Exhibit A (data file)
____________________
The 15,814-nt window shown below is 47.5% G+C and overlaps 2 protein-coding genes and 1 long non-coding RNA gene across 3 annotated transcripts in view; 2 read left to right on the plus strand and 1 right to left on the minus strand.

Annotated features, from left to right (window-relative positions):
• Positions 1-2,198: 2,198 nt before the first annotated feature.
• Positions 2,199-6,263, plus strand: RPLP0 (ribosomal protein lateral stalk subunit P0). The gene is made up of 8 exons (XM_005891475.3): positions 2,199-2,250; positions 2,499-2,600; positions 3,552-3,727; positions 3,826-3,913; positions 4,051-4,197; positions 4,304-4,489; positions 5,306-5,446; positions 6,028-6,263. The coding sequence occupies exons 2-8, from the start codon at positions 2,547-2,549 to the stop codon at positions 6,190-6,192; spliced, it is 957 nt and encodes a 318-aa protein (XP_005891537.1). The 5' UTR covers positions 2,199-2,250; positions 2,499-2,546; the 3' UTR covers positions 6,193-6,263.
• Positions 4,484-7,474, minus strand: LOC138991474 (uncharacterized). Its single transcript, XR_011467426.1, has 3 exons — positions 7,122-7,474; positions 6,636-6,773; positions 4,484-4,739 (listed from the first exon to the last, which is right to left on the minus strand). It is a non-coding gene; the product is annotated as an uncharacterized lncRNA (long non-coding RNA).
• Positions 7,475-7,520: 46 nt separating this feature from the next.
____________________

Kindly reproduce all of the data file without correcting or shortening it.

The 15,814-nt window shown below is 47.5% G+C and overlaps 2 protein-coding genes and 1 long non-coding RNA gene across 3 annotated transcripts in view; 2 read left to right on the plus strand and 1 right to left on the minus strand.

Annotated features, from left to right (window-relative positions):
• Positions 1-2,198: 2,198 nt before the first annotated feature.
• Positions 2,199-6,263, plus strand: RPLP0 (ribosomal protein lateral stalk subunit P0). The gene is made up of 8 exons (XM_005891475.3): positions 2,199-2,250; positions 2,499-2,600; positions 3,552-3,727; positions 3,826-3,913; positions 4,051-4,197; positions 4,304-4,489; positions 5,306-5,446; positions 6,028-6,263. The coding sequence occupies exons 2-8, from the start codon at positions 2,547-2,549 to the stop codon at positions 6,190-6,192; spliced, it is 957 nt and encodes a 318-aa protein (XP_005891537.1). The 5' UTR covers positions 2,199-2,250; positions 2,499-2,546; the 3' UTR covers positions 6,193-6,263.
• Positions 4,484-7,474, minus strand: LOC138991474 (uncharacterized). Its single transcript, XR_011467426.1, has 3 exons — positions 7,122-7,474; positions 6,636-6,773; positions 4,484-4,739 (listed from the first exon to the last, which is right to left on the minus strand). It is a non-coding gene; the product is annotated as an uncharacterized lncRNA (long non-coding RNA).
• Positions 7,475-7,520: 46 nt separating this feature from the next.